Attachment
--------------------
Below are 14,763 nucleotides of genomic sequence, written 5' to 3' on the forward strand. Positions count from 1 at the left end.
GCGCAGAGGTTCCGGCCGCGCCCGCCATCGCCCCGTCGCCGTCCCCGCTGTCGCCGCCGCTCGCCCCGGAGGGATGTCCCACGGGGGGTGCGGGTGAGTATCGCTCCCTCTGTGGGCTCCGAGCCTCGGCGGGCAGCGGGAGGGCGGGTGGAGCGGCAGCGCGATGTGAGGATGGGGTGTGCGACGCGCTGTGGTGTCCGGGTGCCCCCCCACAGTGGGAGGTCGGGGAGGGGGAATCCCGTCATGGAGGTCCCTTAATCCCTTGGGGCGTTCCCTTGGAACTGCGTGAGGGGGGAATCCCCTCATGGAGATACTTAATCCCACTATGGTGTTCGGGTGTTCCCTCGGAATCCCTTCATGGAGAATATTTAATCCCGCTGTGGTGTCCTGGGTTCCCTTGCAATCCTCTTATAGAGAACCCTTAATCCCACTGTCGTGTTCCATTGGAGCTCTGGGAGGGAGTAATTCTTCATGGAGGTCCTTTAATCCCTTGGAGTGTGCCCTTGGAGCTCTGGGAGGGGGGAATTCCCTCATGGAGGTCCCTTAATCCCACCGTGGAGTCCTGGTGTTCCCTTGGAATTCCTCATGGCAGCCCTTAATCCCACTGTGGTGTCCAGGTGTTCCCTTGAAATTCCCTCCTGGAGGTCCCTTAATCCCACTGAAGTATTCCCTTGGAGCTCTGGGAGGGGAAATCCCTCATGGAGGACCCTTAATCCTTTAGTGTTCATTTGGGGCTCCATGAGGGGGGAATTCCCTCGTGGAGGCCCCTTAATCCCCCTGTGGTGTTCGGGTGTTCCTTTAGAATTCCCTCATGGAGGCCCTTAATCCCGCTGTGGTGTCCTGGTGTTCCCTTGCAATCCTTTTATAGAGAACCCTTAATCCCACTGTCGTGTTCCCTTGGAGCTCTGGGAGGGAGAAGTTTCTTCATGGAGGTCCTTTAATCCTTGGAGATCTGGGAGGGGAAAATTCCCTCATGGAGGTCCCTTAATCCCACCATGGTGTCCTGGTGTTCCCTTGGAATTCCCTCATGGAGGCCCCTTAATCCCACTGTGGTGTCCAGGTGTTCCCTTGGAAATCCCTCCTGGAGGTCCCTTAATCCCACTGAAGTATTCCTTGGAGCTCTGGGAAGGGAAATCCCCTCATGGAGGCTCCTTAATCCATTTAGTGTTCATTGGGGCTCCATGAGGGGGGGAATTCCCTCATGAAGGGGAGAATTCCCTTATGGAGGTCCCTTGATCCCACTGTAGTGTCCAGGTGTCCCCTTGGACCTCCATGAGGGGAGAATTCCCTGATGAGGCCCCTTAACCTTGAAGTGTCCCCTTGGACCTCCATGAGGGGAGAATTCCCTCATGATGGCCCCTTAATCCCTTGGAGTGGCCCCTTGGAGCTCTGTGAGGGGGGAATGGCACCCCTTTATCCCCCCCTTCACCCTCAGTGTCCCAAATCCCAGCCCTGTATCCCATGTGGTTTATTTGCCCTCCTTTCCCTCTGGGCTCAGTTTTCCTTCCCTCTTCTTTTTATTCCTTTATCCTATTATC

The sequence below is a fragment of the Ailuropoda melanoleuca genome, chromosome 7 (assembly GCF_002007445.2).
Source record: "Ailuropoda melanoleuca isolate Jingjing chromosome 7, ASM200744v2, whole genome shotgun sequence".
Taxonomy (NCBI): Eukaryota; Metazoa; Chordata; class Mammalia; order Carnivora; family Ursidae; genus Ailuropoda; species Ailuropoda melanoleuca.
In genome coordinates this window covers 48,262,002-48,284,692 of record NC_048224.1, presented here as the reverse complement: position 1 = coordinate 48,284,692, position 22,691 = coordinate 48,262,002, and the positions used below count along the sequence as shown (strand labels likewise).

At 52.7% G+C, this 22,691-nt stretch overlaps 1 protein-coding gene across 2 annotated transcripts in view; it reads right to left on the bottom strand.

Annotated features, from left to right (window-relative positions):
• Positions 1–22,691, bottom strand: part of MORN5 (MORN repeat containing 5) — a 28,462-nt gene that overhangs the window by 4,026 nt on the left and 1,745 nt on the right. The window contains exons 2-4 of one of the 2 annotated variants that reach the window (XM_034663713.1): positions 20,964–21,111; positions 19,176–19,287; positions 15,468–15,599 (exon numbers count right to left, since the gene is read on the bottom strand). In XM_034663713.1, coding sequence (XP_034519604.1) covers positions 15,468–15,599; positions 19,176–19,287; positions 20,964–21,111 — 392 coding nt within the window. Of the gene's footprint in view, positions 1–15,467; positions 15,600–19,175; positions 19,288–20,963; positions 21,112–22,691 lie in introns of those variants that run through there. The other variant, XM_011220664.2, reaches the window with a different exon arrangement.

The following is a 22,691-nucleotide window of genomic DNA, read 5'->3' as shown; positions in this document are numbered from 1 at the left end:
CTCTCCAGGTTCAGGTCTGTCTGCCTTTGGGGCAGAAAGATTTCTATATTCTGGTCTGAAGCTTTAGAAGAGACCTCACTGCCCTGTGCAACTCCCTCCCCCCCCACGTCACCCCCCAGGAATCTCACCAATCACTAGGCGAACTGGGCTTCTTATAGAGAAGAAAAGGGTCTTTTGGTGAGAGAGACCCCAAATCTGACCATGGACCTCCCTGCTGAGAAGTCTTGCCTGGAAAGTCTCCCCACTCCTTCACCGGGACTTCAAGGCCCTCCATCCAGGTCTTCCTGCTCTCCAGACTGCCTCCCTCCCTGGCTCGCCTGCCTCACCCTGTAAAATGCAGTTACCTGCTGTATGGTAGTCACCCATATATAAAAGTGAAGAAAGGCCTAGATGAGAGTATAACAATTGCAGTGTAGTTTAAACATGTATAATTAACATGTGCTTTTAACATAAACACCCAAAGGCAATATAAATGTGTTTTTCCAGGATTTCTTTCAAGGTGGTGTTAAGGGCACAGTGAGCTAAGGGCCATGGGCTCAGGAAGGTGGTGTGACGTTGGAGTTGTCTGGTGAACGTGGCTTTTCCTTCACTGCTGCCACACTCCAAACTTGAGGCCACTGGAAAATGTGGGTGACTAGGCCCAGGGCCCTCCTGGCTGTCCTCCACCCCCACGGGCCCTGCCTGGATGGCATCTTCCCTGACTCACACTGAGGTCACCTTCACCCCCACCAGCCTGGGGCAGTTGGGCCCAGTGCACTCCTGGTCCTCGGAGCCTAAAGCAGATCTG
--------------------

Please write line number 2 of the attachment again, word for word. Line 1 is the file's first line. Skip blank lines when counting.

GCGCAGAGGTTCCGGCCGCGCCCGCCATCGCCCCGTCGCCGTCCCCGCTGTCGCCGCCGCTCGCCCCGGAGGGATGTCCCACGGGGGGTGCGGGTGAGTATCGCTCCCTCTGTGGGCTCCGAGCCTCGGCGGGCAGCGGGAGGGCGGGTGGAGCGGCAGCGCGATGTGAGGATGGGGTGTGCGACGCGCTGTGGTGTCCGGGTGCCCCCCCACAGTGGGAGGTCGGGGAGGGGGAATCCCGTCATGGAGGTCCCTTAATCCCTTGGGGCGTTCCCTTGGAACTGCGTGAGGGGGGAATCCCCTCATGGAGATACTTAATCCCACTATGGTGTTCGGGTGTTCCCTCGGAATCCCTTCATGGAGAATATTTAATCCCGCTGTGGTGTCCTGGGTTCCCTTGCAATCCTCTTATAGAGAACCCTTAATCCCACTGTCGTGTTCCATTGGAGCTCTGGGAGGGAGTAATTCTTCATGGAGGTCCTTTAATCCCTTGGAGTGTGCCCTTGGAGCTCTGGGAGGGGGGAATTCCCTCATGGAGGTCCCTTAATCCCACCGTGGAGTCCTGGTGTTCCCTTGGAATTCCTCATGGCAGCCCTTAATCCCACTGTGGTGTCCAGGTGTTCCCTTGAAATTCCCTCCTGGAGGTCCCTTAATCCCACTGAAGTATTCCCTTGGAGCTCTGGGAGGGGAAATCCCTCATGGAGGACCCTTAATCCTTTAGTGTTCATTTGGGGCTCCATGAGGGGGGAATTCCCTCGTGGAGGCCCCTTAATCCCCCTGTGGTGTTCGGGTGTTCCTTTAGAATTCCCTCATGGAGGCCCTTAATCCCGCTGTGGTGTCCTGGTGTTCCCTTGCAATCCTTTTATAGAGAACCCTTAATCCCACTGTCGTGTTCCCTTGGAGCTCTGGGAGGGAGAAGTTTCTTCATGGAGGTCCTTTAATCCTTGGAGATCTGGGAGGGGAAAATTCCCTCATGGAGGTCCCTTAATCCCACCATGGTGTCCTGGTGTTCCCTTGGAATTCCCTCATGGAGGCCCCTTAATCCCACTGTGGTGTCCAGGTGTTCCCTTGGAAATCCCTCCTGGAGGTCCCTTAATCCCACTGAAGTATTCCTTGGAGCTCTGGGAAGGGAAATCCCCTCATGGAGGCTCCTTAATCCATTTAGTGTTCATTGGGGCTCCATGAGGGGGGGAATTCCCTCATGAAGGGGAGAATTCCCTTATGGAGGTCCCTTGATCCCACTGTAGTGTCCAGGTGTCCCCTTGGACCTCCATGAGGGGAGAATTCCCTGATGAGGCCCCTTAACCTTGAAGTGTCCCCTTGGACCTCCATGAGGGGAGAATTCCCTCATGATGGCCCCTTAATCCCTTGGAGTGGCCCCTTGGAGCTCTGTGAGGGGGGAATGGCACCCCTTTATCCCCCCCTTCACCCTCAGTGTCCCAAATCCCAGCCCTGTATCCCATGTGGTTTATTTGCCCTCCTTTCCCTCTGGGCTCAGTTTTCCTTCCCTCTTCTTTTTATTCCTTTATCCTATTATC